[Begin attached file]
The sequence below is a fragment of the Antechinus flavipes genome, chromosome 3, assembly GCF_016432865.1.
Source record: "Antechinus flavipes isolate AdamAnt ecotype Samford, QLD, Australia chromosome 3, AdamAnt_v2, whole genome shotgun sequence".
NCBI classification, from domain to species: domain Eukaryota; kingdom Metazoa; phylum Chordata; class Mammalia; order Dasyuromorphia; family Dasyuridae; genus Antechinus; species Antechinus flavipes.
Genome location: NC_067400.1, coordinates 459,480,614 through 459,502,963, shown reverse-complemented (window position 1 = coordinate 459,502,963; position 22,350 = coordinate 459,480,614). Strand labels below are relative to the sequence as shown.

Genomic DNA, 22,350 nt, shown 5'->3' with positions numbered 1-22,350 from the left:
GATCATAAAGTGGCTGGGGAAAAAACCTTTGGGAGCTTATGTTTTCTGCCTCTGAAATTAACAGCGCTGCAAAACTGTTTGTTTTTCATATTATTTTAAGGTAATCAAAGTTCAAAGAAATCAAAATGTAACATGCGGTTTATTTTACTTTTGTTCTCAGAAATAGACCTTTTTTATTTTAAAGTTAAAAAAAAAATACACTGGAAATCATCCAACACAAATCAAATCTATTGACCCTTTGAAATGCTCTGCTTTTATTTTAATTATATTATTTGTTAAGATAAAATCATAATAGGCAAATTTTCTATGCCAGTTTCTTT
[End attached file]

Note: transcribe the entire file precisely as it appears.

The sequence below is a fragment of the Antechinus flavipes genome, chromosome 3, assembly GCF_016432865.1.
Source record: "Antechinus flavipes isolate AdamAnt ecotype Samford, QLD, Australia chromosome 3, AdamAnt_v2, whole genome shotgun sequence".
NCBI classification, from domain to species: domain Eukaryota; kingdom Metazoa; phylum Chordata; class Mammalia; order Dasyuromorphia; family Dasyuridae; genus Antechinus; species Antechinus flavipes.
Genome location: NC_067400.1, coordinates 459,480,614 through 459,502,963, shown reverse-complemented (window position 1 = coordinate 459,502,963; position 22,350 = coordinate 459,480,614). Strand labels below are relative to the sequence as shown.

Genomic DNA, 22,350 nt, shown 5'->3' with positions numbered 1-22,350 from the left:
GATCATAAAGTGGCTGGGGAAAAAACCTTTGGGAGCTTATGTTTTCTGCCTCTGAAATTAACAGCGCTGCAAAACTGTTTGTTTTTCATATTATTTTAAGGTAATCAAAGTTCAAAGAAATCAAAATGTAACATGCGGTTTATTTTACTTTTGTTCTCAGAAATAGACCTTTTTTATTTTAAAGTTAAAAAAAAAATACACTGGAAATCATCCAACACAAATCAAATCTATTGACCCTTTGAAATGCTCTGCTTTTATTTTAATTATATTATTTGTTAAGATAAAATCATAATAGGCAAATTTTCTATGCCAGTTTCTTT